Practice is about finished before your coach suddenly blows the whistle and yells, “Everyone on the line!” And you know what’s about to ensue: 10 (or more) minutes of hellish conditioning.
When I was a young hockey player, I always hoped my coach would forget about conditioning, and the Zamboni doors would open—that signals the end of hockey practice—before he remembered. More often than not, I wasn’t so lucky.
Conditioning stinks. There’s no way to sugarcoat it. You will be gasping for breath. You will be dripping sweat. And there’s a good chance your coach will be chirping at you while they’re watching with what appears to be a slight sense of enjoyment.
After a particularly tough practice, extra conditioning may sometimes feel like punishment. It can even venture toward the sadistic spectrum when a coach pulls out a puke bucket, expecting at least one athlete to lose their lunch.
It’s no wonder why many athletes dread Gassers, Sprints and other end-of-practice conditioning drills, just like I did when I was younger. However, it’s time to change your mindset. We know it may sound like a stretch or even a bit crazy, but athletes should embrace end-of-practice conditioning. Here’s why:
It’s an opportunity to get better
Rather than looking at conditioning as a punishment, look at it as an opportunity to get better. A better-conditioned athlete will perform at a higher level during critical moments late in a game or during particularly exhausting plays. You’ll be able to maintain your strength, speed and power for a longer duration, recover faster between plays, and even fend off common injuries.
As a team, a group of better-conditioned athletes can wear down an opponent even if that opponent has more skill or talent.
“You can’t practice like a poodle and play like a pitbull,” says Rick Scarpulla, strength coach and owner of Ultimate Advantage Training. “You have to practice harder than you play.”
So next time your coach lines you up for conditioning, don’t just do the minimum amount of work that’s required to avoid getting called out by your coach or teammates. Push your comfort zone as much as you can during every single drill. It will be tough, but you’ll be better for it.
It builds mental toughness
Your body has an incredible ability to perform. You just need to be comfortable with being uncomfortable. Conditioning helps you learn how far you can push yourself and builds the mental toughness you need to fight through fatigue.
“The weakest point of most athletes is the mental game,” says Scarpulla. “Your mental game is built when you’re successfully able to do things that are uncomfortable and you don’t necessarily like to do.”
This has tremendous value in sports because it gives you confidence that your body can perform in tough game situations. When your opponent is giving up, you can fight through fatigue and win the battle. Mental toughness built from conditioning will also improve the quality of your workouts because you will have the toughness to push through difficult sets and routines. And of course, it will make you an all-around badass.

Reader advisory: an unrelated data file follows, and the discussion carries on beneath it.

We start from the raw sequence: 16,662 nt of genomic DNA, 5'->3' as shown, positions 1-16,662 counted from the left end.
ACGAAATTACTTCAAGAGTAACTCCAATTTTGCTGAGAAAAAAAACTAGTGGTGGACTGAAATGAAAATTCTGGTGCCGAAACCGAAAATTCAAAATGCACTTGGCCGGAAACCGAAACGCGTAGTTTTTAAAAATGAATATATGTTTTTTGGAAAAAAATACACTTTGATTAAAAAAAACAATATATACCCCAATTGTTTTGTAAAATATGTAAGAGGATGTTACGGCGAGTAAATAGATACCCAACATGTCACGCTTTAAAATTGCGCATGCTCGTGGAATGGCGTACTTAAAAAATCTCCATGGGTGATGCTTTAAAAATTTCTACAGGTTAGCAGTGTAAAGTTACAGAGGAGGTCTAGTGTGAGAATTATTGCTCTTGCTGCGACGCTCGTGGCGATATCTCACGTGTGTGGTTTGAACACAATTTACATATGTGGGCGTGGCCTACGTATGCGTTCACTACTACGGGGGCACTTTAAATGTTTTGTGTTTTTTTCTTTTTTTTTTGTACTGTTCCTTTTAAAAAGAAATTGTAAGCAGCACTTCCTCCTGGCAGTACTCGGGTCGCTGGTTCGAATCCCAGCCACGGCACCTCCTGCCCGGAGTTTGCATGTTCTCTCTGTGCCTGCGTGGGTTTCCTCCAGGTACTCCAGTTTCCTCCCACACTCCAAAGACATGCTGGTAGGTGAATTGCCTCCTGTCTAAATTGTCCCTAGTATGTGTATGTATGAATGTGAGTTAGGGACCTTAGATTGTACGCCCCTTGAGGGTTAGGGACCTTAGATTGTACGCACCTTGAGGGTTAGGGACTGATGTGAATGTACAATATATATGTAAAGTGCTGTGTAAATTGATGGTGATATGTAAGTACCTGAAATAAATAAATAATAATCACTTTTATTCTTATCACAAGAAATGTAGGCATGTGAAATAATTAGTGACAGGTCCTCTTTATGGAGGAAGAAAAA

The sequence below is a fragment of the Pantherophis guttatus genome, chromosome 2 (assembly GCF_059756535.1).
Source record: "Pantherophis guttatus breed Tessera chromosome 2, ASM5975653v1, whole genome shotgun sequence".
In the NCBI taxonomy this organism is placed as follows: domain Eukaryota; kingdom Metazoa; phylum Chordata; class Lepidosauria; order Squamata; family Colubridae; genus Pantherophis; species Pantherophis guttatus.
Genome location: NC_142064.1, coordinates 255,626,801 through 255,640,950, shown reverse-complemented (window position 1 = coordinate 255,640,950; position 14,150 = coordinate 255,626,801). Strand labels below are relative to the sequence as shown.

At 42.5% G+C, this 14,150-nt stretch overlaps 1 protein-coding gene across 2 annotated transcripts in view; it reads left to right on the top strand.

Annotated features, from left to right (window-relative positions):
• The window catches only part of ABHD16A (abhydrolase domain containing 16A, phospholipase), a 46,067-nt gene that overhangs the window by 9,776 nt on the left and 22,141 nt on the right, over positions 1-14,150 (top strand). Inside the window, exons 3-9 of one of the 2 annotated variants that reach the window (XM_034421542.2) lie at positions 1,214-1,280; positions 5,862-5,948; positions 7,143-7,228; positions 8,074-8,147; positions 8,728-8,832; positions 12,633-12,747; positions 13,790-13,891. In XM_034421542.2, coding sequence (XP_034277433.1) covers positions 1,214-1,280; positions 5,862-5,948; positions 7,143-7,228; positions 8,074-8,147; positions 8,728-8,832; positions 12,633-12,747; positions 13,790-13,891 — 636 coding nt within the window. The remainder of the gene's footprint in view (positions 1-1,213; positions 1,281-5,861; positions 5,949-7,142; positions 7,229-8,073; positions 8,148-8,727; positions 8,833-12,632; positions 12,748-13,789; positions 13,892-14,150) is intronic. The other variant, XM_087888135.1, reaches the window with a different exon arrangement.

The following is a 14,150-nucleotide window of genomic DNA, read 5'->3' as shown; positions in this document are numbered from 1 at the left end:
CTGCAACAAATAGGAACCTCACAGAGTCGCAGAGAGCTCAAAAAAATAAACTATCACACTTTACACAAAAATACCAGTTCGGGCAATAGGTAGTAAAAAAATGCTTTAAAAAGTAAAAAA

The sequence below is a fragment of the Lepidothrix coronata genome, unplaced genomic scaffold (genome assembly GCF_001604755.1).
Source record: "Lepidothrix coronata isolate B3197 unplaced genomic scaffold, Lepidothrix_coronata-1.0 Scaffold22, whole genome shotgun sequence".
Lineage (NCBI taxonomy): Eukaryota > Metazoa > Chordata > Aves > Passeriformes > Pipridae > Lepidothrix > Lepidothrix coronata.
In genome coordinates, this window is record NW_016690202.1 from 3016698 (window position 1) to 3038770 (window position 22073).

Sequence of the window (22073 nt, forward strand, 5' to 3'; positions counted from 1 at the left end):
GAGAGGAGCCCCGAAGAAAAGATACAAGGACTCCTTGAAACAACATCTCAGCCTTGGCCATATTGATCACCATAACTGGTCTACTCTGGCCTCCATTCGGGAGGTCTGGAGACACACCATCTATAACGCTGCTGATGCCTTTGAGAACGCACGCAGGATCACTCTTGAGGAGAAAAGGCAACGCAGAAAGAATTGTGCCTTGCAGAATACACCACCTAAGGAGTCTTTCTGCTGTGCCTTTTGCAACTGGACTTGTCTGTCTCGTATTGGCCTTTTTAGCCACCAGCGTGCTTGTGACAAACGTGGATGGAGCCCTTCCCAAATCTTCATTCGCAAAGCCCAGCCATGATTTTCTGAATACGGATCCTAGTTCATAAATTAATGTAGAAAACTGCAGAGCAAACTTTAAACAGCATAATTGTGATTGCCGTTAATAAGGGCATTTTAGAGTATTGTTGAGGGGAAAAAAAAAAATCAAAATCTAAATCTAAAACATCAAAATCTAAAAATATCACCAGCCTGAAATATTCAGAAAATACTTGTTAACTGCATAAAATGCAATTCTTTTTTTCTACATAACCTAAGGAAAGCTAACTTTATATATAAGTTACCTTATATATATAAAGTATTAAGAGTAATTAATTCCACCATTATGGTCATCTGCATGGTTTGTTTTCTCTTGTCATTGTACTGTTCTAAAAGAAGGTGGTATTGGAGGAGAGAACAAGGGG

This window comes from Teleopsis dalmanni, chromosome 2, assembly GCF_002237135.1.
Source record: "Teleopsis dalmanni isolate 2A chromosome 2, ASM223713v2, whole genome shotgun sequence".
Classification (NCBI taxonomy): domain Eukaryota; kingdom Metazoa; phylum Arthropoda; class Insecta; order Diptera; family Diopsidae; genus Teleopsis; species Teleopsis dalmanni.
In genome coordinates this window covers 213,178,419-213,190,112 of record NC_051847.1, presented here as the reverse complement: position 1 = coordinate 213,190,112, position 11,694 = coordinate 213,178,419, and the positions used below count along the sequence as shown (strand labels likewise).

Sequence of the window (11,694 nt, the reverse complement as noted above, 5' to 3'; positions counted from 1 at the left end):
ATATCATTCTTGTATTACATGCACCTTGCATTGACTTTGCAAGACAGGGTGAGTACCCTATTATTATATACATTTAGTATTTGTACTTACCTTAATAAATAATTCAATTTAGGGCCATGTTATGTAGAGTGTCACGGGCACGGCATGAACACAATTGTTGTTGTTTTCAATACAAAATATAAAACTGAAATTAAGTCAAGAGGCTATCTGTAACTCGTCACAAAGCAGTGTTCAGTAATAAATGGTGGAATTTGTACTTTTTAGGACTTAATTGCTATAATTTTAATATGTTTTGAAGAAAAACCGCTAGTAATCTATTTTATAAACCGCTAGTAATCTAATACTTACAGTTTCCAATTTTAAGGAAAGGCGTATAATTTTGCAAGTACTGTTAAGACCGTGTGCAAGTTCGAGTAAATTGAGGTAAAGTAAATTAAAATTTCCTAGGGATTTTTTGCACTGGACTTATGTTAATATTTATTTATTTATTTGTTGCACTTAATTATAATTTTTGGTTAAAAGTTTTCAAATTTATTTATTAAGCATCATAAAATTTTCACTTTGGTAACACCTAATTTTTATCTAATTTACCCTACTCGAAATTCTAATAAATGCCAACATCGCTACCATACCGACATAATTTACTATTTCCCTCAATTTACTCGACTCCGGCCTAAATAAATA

It creates a strong team environment
Conditioning is designed to push you to your physical and mental breaking point. Each of your teammates is busting their butts and facing the same level of discomfort not for themselves, but for the greater good of the team.
“One of the biggest things is not wanting to let each other down and playing for the team and not playing for yourself,” adds Scarpulla. “You gotta want to win for the team more than you want to win for yourself.
Experiencing these tough situations together as a group also builds a sense of camaraderie.
You might push yourself a bit more if you see one of your teammates crushing a drill. If someone is slacking, you band together and get them fired up to finish the drill with all they have.
It proves to your coach that you’re a hard worker
Finally, conditioning is the perfect opportunity to prove to your coach that you’re a hard worker and they can rely on you in the most critical points of a game.
“Coaches can read your level of enthusiasm,” explains Scarpulla. “When you’re giving 100 percent in a drill or situation, such as Gassers, that is very uncomfortable and they know you don’t like, that proves to coaches that you’re a hard worker.”
Want more playing time? Attack conditioning drills with your full effort. Want to start a game or play on a better line? Earn it by working hard. And if you’re a top athlete on the team, don’t rest on your laurels. Lead your team in conditioning, and prepare your body and mind for playing at the next level.